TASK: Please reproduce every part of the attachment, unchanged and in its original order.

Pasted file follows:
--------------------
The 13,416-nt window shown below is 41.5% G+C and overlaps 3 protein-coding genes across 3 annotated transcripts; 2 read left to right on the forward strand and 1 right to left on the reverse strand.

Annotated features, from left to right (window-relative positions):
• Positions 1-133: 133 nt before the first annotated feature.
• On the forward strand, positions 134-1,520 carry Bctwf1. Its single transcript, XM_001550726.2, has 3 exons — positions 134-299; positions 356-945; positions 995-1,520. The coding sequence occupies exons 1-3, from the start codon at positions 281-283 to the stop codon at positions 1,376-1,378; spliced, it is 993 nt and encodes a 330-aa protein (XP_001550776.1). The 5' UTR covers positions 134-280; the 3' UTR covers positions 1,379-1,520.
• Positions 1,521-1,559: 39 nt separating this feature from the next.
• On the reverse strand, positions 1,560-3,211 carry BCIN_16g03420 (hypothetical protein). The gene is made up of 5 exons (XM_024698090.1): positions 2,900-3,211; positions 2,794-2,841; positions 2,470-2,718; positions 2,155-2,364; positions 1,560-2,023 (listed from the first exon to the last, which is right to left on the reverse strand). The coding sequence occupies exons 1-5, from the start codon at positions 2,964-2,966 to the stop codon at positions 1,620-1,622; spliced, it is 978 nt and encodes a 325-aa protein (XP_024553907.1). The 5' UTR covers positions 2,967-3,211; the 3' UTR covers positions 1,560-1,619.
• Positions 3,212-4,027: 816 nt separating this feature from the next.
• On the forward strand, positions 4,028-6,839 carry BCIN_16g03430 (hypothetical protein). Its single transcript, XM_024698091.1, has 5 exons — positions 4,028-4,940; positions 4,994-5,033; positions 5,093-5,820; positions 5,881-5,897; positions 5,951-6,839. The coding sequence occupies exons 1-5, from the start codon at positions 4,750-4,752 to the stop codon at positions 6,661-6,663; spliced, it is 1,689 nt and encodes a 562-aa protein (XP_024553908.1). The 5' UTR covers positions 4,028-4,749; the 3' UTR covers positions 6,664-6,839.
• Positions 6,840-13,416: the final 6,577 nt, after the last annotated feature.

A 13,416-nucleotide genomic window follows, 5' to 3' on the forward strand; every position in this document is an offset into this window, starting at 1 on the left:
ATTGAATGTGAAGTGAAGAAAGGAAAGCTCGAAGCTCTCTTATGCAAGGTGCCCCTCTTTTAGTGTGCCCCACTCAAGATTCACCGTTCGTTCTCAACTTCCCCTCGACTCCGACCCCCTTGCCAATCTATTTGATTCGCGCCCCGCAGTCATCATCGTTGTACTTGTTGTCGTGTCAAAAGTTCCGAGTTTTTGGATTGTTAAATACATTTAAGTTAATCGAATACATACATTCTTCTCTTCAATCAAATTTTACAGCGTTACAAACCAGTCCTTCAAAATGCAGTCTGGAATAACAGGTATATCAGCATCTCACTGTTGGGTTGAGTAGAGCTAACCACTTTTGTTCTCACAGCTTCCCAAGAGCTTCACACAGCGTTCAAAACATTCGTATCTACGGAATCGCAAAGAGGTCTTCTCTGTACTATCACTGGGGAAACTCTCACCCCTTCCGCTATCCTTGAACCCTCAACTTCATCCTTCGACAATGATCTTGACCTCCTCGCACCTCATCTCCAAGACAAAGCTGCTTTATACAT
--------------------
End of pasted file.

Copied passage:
The 13,416-nt window shown below is 41.5% G+C and overlaps 3 protein-coding genes across 3 annotated transcripts; 2 read left to right on the forward strand and 1 right to left on the reverse strand.

Annotated features, from left to right (window-relative positions):
• Positions 1-133: 133 nt before the first annotated feature.
• On the forward strand, positions 134-1,520 carry Bctwf1. Its single transcript, XM_001550726.2, has 3 exons — positions 134-299; positions 356-945; positions 995-1,520. The coding sequence occupies exons 1-3, from the start codon at positions 281-283 to the stop codon at positions 1,376-1,378; spliced, it is 993 nt and encodes a 330-aa protein (XP_001550776.1). The 5' UTR covers positions 134-280; the 3' UTR covers positions 1,379-1,520.
• Positions 1,521-1,559: 39 nt separating this feature from the next.
• On the reverse strand, positions 1,560-3,211 carry BCIN_16g03420 (hypothetical protein). The gene is made up of 5 exons (XM_024698090.1): positions 2,900-3,211; positions 2,794-2,841; positions 2,470-2,718; positions 2,155-2,364; positions 1,560-2,023 (listed from the first exon to the last, which is right to left on the reverse strand). The coding sequence occupies exons 1-5, from the start codon at positions 2,964-2,966 to the stop codon at positions 1,620-1,622; spliced, it is 978 nt and encodes a 325-aa protein (XP_024553907.1). The 5' UTR covers positions 2,967-3,211; the 3' UTR covers positions 1,560-1,619.
• Positions 3,212-4,027: 816 nt separating this feature from the next.
• On the forward strand, positions 4,028-6,839 carry BCIN_16g03430 (hypothetical protein). Its single transcript, XM_024698091.1, has 5 exons — positions 4,028-4,940; positions 4,994-5,033; positions 5,093-5,820; positions 5,881-5,897; positions 5,951-6,839. The coding sequence occupies exons 1-5, from the start codon at positions 4,750-4,752 to the stop codon at positions 6,661-6,663; spliced, it is 1,689 nt and encodes a 562-aa protein (XP_024553908.1). The 5' UTR covers positions 4,028-4,749; the 3' UTR covers positions 6,664-6,839.
• Positions 6,840-13,416: the final 6,577 nt, after the last annotated feature.

A 13,416-nucleotide genomic window follows, 5' to 3' on the forward strand; every position in this document is an offset into this window, starting at 1 on the left:
ATTGAATGTGAAGTGAAGAAAGGAAAGCTCGAAGCTCTCTTATGCAAGGTGCCCCTCTTTTAGTGTGCCCCACTCAAGATTCACCGTTCGTTCTCAACTTCCCCTCGACTCCGACCCCCTTGCCAATCTATTTGATTCGCGCCCCGCAGTCATCATCGTTGTACTTGTTGTCGTGTCAAAAGTTCCGAGTTTTTGGATTGTTAAATACATTTAAGTTAATCGAATACATACATTCTTCTCTTCAATCAAATTTTACAGCGTTACAAACCAGTCCTTCAAAATGCAGTCTGGAATAACAGGTATATCAGCATCTCACTGTTGGGTTGAGTAGAGCTAACCACTTTTGTTCTCACAGCTTCCCAAGAGCTTCACACAGCGTTCAAAACATTCGTATCTACGGAATCGCAAAGAGGTCTTCTCTGTACTATCACTGGGGAAACTCTCACCCCTTCCGCTATCCTTGAACCCTCAACTTCATCCTTCGACAATGATCTTGACCTCCTCGCACCTCATCTCCAAGACAAAGCTGCTTTATACAT